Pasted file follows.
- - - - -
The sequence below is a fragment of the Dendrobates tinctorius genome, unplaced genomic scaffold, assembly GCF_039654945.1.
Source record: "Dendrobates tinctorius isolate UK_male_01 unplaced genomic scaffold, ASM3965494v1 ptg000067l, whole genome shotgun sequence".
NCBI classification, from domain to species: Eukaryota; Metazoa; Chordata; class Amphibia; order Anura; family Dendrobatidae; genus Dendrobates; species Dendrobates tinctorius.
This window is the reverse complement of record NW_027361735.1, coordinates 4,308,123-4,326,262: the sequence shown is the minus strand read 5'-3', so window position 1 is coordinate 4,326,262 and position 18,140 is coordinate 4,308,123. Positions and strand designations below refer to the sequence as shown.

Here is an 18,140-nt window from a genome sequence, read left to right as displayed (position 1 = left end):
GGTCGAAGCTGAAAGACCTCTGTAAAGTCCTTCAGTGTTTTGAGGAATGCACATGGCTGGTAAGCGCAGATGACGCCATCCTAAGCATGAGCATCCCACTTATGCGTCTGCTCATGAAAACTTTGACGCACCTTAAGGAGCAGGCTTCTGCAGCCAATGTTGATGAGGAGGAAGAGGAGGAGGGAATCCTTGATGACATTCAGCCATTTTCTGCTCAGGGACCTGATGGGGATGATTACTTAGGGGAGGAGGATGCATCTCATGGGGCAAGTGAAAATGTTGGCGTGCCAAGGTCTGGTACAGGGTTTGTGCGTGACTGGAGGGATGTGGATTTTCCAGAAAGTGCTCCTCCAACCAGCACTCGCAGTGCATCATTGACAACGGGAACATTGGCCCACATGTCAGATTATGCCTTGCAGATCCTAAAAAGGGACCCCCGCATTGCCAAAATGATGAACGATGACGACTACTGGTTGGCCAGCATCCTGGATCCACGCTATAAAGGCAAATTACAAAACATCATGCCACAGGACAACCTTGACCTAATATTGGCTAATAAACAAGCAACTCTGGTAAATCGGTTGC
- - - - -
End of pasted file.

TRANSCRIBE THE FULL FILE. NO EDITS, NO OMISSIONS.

The sequence below is a fragment of the Dendrobates tinctorius genome, unplaced genomic scaffold, assembly GCF_039654945.1.
Source record: "Dendrobates tinctorius isolate UK_male_01 unplaced genomic scaffold, ASM3965494v1 ptg000067l, whole genome shotgun sequence".
NCBI classification, from domain to species: Eukaryota; Metazoa; Chordata; class Amphibia; order Anura; family Dendrobatidae; genus Dendrobates; species Dendrobates tinctorius.
This window is the reverse complement of record NW_027361735.1, coordinates 4,308,123-4,326,262: the sequence shown is the minus strand read 5'-3', so window position 1 is coordinate 4,326,262 and position 18,140 is coordinate 4,308,123. Positions and strand designations below refer to the sequence as shown.

Here is an 18,140-nt window from a genome sequence, read left to right as displayed (position 1 = left end):
GGTCGAAGCTGAAAGACCTCTGTAAAGTCCTTCAGTGTTTTGAGGAATGCACATGGCTGGTAAGCGCAGATGACGCCATCCTAAGCATGAGCATCCCACTTATGCGTCTGCTCATGAAAACTTTGACGCACCTTAAGGAGCAGGCTTCTGCAGCCAATGTTGATGAGGAGGAAGAGGAGGAGGGAATCCTTGATGACATTCAGCCATTTTCTGCTCAGGGACCTGATGGGGATGATTACTTAGGGGAGGAGGATGCATCTCATGGGGCAAGTGAAAATGTTGGCGTGCCAAGGTCTGGTACAGGGTTTGTGCGTGACTGGAGGGATGTGGATTTTCCAGAAAGTGCTCCTCCAACCAGCACTCGCAGTGCATCATTGACAACGGGAACATTGGCCCACATGTCAGATTATGCCTTGCAGATCCTAAAAAGGGACCCCCGCATTGCCAAAATGATGAACGATGACGACTACTGGTTGGCCAGCATCCTGGATCCACGCTATAAAGGCAAATTACAAAACATCATGCCACAGGACAACCTTGACCTAATATTGGCTAATAAACAAGCAACTCTGGTAAATCGGTTGC